Given this bi-polar relationship, it shouldn’t be a surprise that runners obsess over nothing as much as their footwear. They believe that the right pair of shoes will save them from injury, protect them from the elements, elevate their status, shave minutes from their race times, and cushion them as they traverse rough terrain. But in yet another foot-related contradiction, a fringe group known as minimalists preaches that society’s accepted idea of footwear is absurd, that overbuilt and over-cushioned shoes are the source of misery and suffering for runners. Minimalists believe first and foremost in the architectural wonder and beauty of the foot, and in the foot’s ability, when used correctly, to absorb the punishment of running as it goes about its job of support and locomotion.
The foot/ankle complex is a focus of attention in this course because, as yoga teacher Tias Little tells us, “the foot is the foundation to the temple of the body.” But the feet are more than a foundation, they are the starting point of the body’s kinetic chain and the only point where the body interacts with the ground. Feedback from plantar sensors on the sole of the foot plays a central role in safe and effective locomotion, in stabilizing our pelvis, and in maintaining balance. The ankle is the first significant joint in the body, and as such it forms a crucial starting point for the “joint-by-joint approach”, a way of looking at the alternating mobility and stability needs of our body. As we will see, dysfunction in the foot or ankle initiates a biomechanical wave that flows through the body, usually with negative consequences. And because kinetic forces in the body are magnified significantly when we run, the opportunity for dysfunction is magnified as well.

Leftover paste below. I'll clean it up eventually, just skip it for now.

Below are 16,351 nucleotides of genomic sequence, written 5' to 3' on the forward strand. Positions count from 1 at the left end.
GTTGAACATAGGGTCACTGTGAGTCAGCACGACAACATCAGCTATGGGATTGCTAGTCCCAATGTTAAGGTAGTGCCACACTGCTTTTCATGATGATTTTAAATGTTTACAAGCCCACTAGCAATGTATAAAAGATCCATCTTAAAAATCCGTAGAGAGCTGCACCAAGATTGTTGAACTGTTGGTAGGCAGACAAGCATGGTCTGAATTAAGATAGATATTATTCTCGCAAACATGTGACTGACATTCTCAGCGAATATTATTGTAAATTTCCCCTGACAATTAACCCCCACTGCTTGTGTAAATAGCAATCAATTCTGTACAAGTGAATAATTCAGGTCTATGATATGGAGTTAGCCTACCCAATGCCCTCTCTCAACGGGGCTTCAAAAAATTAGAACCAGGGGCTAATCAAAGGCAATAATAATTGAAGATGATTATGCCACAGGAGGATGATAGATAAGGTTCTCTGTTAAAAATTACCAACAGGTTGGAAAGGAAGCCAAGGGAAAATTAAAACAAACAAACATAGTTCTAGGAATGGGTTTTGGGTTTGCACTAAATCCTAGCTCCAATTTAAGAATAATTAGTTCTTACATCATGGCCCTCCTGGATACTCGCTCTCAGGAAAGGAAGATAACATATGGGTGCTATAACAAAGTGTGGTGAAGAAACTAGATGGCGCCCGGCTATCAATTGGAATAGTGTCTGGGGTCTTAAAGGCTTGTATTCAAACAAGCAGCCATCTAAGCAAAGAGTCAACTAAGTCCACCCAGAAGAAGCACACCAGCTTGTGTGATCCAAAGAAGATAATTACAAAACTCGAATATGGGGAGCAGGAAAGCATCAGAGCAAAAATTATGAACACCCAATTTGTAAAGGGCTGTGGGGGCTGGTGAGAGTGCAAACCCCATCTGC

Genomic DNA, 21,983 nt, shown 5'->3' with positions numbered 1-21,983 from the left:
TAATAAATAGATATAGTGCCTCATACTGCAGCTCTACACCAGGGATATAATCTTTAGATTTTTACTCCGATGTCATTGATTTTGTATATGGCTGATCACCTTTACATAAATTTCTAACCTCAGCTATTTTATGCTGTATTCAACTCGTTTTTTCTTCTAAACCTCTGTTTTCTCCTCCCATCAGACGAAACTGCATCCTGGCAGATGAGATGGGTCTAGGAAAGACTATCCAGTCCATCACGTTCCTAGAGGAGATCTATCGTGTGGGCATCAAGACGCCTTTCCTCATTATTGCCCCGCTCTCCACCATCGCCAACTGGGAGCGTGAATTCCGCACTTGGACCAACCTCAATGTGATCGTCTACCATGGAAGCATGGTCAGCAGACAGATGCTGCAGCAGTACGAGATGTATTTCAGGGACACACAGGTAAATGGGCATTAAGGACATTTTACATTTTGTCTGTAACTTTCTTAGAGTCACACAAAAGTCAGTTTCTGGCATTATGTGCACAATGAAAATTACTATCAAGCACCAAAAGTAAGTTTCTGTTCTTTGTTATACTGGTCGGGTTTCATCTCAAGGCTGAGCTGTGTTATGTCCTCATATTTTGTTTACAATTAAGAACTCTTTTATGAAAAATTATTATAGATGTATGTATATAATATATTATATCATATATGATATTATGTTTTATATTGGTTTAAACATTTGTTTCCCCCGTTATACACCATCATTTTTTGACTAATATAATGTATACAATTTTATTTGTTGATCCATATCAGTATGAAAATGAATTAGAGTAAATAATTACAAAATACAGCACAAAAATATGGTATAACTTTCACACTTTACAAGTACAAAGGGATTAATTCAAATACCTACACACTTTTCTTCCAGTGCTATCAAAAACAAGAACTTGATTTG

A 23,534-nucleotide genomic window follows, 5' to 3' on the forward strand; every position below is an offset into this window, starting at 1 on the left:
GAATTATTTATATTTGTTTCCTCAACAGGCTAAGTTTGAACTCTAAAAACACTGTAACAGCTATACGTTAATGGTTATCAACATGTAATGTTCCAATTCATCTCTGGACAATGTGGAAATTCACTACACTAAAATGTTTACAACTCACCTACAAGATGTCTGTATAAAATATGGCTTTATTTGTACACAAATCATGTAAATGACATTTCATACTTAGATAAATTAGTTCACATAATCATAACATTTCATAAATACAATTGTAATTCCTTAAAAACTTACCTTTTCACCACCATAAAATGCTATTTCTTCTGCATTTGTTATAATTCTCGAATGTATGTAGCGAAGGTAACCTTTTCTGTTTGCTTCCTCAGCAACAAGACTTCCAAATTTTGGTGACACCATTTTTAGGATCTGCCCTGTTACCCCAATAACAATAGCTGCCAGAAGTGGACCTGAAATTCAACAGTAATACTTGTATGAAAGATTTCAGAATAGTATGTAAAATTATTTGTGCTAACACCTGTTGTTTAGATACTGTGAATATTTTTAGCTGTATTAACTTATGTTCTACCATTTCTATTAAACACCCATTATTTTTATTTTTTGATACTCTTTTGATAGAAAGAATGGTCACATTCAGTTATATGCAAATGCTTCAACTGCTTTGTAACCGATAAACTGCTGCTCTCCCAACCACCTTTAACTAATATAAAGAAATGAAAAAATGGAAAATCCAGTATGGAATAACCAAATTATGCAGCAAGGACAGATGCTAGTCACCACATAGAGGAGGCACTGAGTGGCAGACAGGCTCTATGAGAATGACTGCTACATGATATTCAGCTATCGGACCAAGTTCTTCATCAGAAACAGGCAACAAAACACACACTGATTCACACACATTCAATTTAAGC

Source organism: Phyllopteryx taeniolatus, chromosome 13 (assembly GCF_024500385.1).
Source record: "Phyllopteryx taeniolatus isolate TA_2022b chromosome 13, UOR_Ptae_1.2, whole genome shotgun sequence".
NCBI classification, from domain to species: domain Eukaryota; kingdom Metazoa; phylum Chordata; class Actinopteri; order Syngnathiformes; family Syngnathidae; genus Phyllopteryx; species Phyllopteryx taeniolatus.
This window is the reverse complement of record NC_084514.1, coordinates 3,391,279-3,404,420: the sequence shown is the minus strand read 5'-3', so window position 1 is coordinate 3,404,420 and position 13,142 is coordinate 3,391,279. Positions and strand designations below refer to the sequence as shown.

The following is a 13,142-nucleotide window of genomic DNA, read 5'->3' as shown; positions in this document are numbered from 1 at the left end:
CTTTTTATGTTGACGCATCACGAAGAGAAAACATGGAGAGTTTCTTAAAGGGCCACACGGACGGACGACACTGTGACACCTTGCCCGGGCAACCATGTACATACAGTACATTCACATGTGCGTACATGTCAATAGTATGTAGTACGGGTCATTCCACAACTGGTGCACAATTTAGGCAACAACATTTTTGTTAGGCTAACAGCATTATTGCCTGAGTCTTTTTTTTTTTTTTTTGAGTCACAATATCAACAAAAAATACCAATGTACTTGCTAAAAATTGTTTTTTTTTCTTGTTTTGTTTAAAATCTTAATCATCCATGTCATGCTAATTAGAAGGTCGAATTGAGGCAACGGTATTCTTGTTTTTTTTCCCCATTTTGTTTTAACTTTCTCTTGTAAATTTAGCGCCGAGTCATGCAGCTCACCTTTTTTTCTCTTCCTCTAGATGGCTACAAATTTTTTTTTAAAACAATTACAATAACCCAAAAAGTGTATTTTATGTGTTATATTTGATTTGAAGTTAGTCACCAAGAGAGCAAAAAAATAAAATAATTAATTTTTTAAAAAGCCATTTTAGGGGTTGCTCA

The Listening Foot
Conceived by physical therapist and movement specialist Joanne Elphinston, the “listening foot” concept asks us to look beyond our limited ideas of the foot’s purpose and capacities. As runners, we typically think of our feet in mechanical terms: do the feet pronate or supinate? But our pre-occupation with the foot’s mechanical workings can prevent us from seeing the bigger picture, that of the foot as sense organ with a significant sensory and motor representation in the brain (only the hands and face have more representation by the sensory and motor homunculus of the brain). Elphinston wants runners to understand and appreciate the subtle but powerful dynamics of the feet, and the importance of the information the feet draw from their connection to the ground. It’s only then that we begin to understand the vast capabilities of the feet, which far surpass the somewhat mundane mechanistic viewpoint held by most runners. Looked at this way, the foot transcends its role as support and locomotion and morphs into a highly sensitive piece of running equipment.